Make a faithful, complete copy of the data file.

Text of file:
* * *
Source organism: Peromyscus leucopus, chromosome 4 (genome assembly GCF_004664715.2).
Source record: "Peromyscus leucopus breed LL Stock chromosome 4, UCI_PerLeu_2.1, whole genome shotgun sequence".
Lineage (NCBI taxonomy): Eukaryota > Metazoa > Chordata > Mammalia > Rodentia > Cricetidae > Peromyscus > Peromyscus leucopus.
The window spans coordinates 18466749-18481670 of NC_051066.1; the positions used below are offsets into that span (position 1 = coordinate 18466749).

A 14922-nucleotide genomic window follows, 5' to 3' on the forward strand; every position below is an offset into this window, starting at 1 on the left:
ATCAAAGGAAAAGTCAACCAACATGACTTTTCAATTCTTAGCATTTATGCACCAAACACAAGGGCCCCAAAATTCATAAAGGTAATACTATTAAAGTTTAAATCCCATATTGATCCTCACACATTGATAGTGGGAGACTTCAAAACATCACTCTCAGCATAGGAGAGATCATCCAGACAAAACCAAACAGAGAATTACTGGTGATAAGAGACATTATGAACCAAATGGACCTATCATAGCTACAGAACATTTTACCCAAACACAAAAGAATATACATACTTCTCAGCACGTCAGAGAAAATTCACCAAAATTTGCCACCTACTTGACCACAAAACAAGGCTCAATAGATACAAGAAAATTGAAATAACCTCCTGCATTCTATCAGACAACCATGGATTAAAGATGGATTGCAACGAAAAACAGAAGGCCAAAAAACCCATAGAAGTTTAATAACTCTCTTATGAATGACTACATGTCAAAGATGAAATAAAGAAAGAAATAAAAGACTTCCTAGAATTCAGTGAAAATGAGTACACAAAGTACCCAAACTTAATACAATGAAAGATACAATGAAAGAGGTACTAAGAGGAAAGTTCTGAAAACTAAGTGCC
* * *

Source organism: Peromyscus leucopus, chromosome 4 (genome assembly GCF_004664715.2).
Source record: "Peromyscus leucopus breed LL Stock chromosome 4, UCI_PerLeu_2.1, whole genome shotgun sequence".
Lineage (NCBI taxonomy): Eukaryota > Metazoa > Chordata > Mammalia > Rodentia > Cricetidae > Peromyscus > Peromyscus leucopus.
The window spans coordinates 18466749-18481670 of NC_051066.1; the positions used below are offsets into that span (position 1 = coordinate 18466749).

A 14922-nucleotide genomic window follows, 5' to 3' on the forward strand; every position below is an offset into this window, starting at 1 on the left:
ATCAAAGGAAAAGTCAACCAACATGACTTTTCAATTCTTAGCATTTATGCACCAAACACAAGGGCCCCAAAATTCATAAAGGTAATACTATTAAAGTTTAAATCCCATATTGATCCTCACACATTGATAGTGGGAGACTTCAAAACATCACTCTCAGCATAGGAGAGATCATCCAGACAAAACCAAACAGAGAATTACTGGTGATAAGAGACATTATGAACCAAATGGACCTATCATAGCTACAGAACATTTTACCCAAACACAAAAGAATATACATACTTCTCAGCACGTCAGAGAAAATTCACCAAAATTTGCCACCTACTTGACCACAAAACAAGGCTCAATAGATACAAGAAAATTGAAATAACCTCCTGCATTCTATCAGACAACCATGGATTAAAGATGGATTGCAACGAAAAACAGAAGGCCAAAAAACCCATAGAAGTTTAATAACTCTCTTATGAATGACTACATGTCAAAGATGAAATAAAGAAAGAAATAAAAGACTTCCTAGAATTCAGTGAAAATGAGTACACAAAGTACCCAAACTTAATACAATGAAAGATACAATGAAAGAGGTACTAAGAGGAAAGTTCTGAAAACTAAGTGCC